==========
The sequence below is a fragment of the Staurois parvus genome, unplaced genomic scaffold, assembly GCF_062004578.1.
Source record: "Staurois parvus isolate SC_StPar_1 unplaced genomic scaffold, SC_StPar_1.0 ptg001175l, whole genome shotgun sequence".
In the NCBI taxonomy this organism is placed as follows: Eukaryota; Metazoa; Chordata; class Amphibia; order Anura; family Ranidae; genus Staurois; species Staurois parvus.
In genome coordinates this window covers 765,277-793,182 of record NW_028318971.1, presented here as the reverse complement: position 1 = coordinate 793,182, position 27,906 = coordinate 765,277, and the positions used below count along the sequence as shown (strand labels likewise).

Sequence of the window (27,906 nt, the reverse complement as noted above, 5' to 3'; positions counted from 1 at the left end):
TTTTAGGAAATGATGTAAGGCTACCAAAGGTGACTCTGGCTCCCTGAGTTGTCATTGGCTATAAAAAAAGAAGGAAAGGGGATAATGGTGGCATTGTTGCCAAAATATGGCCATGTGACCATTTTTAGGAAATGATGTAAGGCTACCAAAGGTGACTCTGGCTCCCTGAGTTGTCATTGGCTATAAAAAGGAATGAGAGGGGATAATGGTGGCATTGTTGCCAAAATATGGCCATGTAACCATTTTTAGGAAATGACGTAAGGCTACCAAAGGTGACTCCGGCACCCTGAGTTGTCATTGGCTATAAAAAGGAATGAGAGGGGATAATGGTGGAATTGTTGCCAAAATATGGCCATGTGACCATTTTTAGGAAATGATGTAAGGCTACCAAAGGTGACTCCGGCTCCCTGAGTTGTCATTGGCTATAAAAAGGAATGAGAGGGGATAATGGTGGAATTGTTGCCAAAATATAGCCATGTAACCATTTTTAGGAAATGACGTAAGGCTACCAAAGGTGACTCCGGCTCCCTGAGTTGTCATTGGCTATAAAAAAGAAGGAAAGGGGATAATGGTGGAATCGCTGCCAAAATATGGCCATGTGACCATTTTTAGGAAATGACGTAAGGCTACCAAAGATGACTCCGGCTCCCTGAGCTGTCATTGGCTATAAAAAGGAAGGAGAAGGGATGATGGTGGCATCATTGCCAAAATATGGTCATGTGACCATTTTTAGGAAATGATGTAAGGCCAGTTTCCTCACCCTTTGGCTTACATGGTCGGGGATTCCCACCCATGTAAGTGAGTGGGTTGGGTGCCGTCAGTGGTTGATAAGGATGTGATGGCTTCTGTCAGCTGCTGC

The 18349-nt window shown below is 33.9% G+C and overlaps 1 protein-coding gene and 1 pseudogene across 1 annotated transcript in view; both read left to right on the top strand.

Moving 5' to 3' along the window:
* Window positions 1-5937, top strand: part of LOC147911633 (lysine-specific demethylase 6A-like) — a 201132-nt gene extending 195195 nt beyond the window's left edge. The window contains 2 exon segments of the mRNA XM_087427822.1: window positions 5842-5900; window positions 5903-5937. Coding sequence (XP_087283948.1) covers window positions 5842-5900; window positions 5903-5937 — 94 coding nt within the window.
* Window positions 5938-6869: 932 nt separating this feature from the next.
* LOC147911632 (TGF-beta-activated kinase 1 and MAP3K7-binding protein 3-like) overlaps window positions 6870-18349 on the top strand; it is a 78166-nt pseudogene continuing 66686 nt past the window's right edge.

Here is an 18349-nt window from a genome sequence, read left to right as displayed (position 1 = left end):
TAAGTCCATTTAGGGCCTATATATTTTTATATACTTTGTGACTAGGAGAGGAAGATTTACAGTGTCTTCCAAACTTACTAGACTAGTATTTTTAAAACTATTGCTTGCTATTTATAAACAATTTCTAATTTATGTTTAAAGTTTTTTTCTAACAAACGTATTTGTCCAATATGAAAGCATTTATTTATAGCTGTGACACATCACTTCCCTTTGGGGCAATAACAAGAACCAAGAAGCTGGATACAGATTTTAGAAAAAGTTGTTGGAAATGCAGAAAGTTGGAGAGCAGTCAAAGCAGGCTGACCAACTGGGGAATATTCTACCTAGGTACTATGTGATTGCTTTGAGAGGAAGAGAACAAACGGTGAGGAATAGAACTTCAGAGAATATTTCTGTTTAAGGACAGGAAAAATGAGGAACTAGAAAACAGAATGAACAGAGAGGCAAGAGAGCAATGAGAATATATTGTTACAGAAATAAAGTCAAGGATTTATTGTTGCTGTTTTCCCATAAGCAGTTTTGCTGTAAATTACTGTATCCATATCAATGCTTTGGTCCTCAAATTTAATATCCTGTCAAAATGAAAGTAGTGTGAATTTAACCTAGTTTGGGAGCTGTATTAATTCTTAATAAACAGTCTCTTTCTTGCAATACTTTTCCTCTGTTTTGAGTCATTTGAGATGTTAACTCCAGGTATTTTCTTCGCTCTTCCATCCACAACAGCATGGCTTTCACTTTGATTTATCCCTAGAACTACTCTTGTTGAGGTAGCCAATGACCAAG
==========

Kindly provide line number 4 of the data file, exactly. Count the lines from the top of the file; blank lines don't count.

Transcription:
In genome coordinates this window covers 765,277-793,182 of record NW_028318971.1, presented here as the reverse complement: position 1 = coordinate 793,182, position 27,906 = coordinate 765,277, and the positions used below count along the sequence as shown (strand labels likewise).